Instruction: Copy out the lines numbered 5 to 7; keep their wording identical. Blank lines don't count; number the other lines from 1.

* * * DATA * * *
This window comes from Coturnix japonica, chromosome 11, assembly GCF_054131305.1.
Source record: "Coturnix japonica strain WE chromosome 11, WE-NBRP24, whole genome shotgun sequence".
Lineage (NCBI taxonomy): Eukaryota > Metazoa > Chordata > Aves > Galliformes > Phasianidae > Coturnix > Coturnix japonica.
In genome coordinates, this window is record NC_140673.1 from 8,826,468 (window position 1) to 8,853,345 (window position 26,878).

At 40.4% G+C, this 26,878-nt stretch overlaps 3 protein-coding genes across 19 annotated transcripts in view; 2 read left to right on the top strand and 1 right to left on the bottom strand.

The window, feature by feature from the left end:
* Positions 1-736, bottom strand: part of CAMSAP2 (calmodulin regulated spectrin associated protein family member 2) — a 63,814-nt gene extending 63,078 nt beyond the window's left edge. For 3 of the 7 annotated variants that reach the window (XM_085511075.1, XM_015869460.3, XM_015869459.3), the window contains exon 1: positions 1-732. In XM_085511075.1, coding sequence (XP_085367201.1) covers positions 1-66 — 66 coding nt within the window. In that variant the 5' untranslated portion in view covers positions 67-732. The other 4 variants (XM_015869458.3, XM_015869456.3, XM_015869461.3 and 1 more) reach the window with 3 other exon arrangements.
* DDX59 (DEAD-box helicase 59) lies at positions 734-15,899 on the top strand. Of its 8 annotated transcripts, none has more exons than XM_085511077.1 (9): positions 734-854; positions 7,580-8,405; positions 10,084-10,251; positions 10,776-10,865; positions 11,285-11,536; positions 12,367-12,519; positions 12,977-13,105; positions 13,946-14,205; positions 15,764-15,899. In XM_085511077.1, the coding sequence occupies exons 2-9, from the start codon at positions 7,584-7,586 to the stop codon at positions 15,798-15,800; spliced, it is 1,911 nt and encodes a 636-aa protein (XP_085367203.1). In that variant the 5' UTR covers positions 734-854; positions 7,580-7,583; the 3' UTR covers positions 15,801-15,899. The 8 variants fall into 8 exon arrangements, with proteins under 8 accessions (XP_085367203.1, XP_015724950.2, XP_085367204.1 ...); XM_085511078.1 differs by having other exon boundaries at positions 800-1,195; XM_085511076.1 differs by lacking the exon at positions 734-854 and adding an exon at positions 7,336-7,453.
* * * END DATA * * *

At 40.4% G+C, this 26,878-nt stretch overlaps 3 protein-coding genes across 19 annotated transcripts in view; 2 read left to right on the top strand and 1 right to left on the bottom strand.

The window, feature by feature from the left end:
* Positions 1-736, bottom strand: part of CAMSAP2 (calmodulin regulated spectrin associated protein family member 2) — a 63,814-nt gene extending 63,078 nt beyond the window's left edge. For 3 of the 7 annotated variants that reach the window (XM_085511075.1, XM_015869460.3, XM_015869459.3), the window contains exon 1: positions 1-732. In XM_085511075.1, coding sequence (XP_085367201.1) covers positions 1-66 — 66 coding nt within the window. In that variant the 5' untranslated portion in view covers positions 67-732. The other 4 variants (XM_015869458.3, XM_015869456.3, XM_015869461.3 and 1 more) reach the window with 3 other exon arrangements.